Poetry is ligamentary, a rhizomatic mesh of roots that feeds on eternal forces to form new connections. Poetry is a way to be not-alone, to be part of an ancient interdependent system, a body: impure, precise, sensitive, miraculous, quotidian. A poem is an organism keeping life on.
A poem’s vital organs—metaphor, lineation, patterned sound—are organs of connection. Each, in its way, links seemingly disparate entities, creating vital new symbioses. This is how a poem undermines our ossified and overgrown illusion of separateness, that particularly noxious lie.
A poem enacts this refusal. It doesn’t say no, it is no. A poem refuses not through rhetoric or narrative but through its very body. No to fundamentalist versions of independence, that toxic idea so essential to the functioning of the late capitalist murder machine. No, you and I and all of this are one. We all need each other in order to live. Everything and everyone in every environment is essential.
Poetry is borne of an elemental urge to connect with the deep time wildness of language. Like a poem, language is an ecosystem, made of the same stuff we’re made of, which is the same stuff the planet is made of. To speak a word, we move air through the fiery earth of our body, from the wet inside skin of lungs out through the watery trachea by the muscled earthwater of the tongue.
Poetry is a way to wander through the rules of language the way one can wander through a wild place, following flows and fissures and curiosities rather than roads. In this way, apparently unlike things are connected by the wanderer. Wandering across a meadow, my body and consciousness, which in that moment are one, might connect the deep blue of a lupine with the searing chartreuse of a lichen, two organisms that perhaps have no direct ecological relationship, whose physical bodies might never touch, become connected in the poem of my consciousness. This connection can be preserved in a poem on a page and the connection is reanimated whenever the words are read or sung.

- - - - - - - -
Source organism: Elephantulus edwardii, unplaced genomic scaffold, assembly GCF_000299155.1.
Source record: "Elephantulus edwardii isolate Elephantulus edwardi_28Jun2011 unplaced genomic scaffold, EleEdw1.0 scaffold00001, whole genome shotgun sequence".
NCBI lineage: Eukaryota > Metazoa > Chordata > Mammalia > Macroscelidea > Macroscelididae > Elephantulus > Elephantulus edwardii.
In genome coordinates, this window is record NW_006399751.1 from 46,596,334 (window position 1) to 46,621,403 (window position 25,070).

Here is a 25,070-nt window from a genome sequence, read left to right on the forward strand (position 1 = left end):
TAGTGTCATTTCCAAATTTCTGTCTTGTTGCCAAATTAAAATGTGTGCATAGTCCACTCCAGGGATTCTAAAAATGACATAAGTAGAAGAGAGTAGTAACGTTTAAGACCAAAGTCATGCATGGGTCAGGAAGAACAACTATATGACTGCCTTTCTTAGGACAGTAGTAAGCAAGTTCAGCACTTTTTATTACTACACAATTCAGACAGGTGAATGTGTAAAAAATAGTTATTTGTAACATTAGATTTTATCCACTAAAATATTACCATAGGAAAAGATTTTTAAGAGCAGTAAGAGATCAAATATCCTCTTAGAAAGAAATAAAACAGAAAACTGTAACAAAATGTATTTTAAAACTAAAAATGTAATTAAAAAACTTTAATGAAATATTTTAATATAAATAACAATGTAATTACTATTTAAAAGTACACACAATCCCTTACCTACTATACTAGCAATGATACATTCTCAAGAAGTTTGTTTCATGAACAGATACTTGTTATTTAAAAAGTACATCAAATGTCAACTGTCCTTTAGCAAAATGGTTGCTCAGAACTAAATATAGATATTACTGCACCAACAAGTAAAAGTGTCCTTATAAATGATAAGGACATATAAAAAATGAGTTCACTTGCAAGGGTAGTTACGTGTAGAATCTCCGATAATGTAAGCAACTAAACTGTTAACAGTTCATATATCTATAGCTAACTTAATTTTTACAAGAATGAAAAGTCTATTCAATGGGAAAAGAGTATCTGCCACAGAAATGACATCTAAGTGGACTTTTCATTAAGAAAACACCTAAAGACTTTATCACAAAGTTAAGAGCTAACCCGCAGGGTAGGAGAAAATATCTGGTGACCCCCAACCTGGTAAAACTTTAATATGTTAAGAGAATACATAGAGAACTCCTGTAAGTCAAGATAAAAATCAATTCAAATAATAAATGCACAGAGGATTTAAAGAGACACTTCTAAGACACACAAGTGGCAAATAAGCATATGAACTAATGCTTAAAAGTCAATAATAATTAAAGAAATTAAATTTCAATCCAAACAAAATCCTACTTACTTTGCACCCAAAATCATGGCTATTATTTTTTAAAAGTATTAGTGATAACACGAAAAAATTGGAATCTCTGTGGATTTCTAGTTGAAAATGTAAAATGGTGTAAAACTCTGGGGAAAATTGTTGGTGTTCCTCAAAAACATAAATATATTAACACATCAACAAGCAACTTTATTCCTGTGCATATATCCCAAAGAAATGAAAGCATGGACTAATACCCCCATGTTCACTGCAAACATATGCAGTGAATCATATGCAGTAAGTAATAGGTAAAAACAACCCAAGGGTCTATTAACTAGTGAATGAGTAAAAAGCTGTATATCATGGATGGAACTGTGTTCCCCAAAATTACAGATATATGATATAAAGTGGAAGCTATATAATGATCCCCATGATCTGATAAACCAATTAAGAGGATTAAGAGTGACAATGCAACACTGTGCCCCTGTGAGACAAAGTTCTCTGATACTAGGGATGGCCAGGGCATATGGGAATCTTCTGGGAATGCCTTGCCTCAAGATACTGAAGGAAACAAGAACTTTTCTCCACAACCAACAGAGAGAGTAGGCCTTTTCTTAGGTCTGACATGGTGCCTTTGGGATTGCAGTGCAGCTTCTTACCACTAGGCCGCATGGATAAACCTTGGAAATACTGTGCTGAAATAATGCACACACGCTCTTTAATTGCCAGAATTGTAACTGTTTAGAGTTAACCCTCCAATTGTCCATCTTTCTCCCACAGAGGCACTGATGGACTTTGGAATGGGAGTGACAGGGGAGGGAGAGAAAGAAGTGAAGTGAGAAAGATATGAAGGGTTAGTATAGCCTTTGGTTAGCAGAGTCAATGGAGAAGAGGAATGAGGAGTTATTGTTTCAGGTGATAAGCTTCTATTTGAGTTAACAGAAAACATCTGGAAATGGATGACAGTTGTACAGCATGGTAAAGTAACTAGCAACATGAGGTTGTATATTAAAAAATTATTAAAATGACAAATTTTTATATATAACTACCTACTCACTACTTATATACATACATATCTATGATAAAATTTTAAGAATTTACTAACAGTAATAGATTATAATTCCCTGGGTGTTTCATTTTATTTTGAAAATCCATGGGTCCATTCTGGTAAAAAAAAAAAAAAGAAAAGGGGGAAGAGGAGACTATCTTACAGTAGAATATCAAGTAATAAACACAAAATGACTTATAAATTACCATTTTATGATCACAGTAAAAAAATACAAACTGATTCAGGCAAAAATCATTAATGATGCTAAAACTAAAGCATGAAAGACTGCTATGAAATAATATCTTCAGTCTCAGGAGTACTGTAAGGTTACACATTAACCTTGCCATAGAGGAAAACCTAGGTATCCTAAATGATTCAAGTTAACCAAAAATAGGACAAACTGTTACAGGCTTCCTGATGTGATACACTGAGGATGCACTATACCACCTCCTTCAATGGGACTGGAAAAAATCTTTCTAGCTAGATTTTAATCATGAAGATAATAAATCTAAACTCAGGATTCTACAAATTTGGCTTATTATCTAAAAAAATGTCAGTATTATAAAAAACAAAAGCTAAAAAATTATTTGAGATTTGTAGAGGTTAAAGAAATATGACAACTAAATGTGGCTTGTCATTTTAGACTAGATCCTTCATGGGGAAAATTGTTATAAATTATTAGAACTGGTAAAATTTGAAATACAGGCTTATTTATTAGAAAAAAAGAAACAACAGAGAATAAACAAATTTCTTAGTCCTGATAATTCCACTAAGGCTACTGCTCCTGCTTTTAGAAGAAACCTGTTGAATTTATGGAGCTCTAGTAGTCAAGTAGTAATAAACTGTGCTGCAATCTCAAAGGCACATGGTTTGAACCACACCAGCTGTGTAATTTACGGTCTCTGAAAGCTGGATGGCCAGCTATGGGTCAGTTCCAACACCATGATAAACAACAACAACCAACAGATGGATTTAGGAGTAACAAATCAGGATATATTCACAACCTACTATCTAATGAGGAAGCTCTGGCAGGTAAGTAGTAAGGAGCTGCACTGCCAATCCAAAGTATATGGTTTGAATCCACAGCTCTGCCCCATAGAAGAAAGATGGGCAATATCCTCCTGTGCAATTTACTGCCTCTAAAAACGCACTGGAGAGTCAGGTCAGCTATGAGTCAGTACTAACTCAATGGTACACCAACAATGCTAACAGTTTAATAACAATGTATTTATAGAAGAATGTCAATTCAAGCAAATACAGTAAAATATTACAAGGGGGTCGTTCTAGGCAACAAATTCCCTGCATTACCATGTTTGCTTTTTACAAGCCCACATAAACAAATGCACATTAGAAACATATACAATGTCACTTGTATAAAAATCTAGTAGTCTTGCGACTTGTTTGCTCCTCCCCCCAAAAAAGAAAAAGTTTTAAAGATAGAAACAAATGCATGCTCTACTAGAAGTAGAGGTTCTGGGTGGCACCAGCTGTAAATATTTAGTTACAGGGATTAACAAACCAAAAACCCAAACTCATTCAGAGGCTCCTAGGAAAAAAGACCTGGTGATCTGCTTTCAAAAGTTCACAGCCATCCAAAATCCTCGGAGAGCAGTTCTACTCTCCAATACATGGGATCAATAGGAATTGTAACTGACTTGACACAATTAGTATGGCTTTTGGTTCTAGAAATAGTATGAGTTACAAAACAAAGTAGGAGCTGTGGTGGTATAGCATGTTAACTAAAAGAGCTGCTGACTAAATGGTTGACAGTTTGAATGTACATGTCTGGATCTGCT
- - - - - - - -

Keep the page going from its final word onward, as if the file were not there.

Like any good wander, a poem can start anywhere and go anywhere. In the vast/tiny place of a poem, any two or two billion entities can be linked. One conception of god in Judaism is Ha’Makom, The Place, a place that is made of mostly space. In life, in Ha’makom, nothing is separate, the poem says. Everything lives together in the place of space.
A poem is our larger mind, our ecological consciousness, made entirely of verbs. Look closely enough and all nouns are verbs: matter is mostly space, seldom interrupted by spinning, swirling molecules—all is process, not thing. A noun is a verb in the place of space. A poem holds this spacious kinetic restlessness and does not try to slow it.
An obsession with silence and space, generative rupture, “lavish absence”—this is one of the ways inherited trauma has shaped my life in ways beyond my control. But these silences and gaps are also essential elements of the creative process. I see these forceful voids as doubled zeros. I see them facing each other like eyes.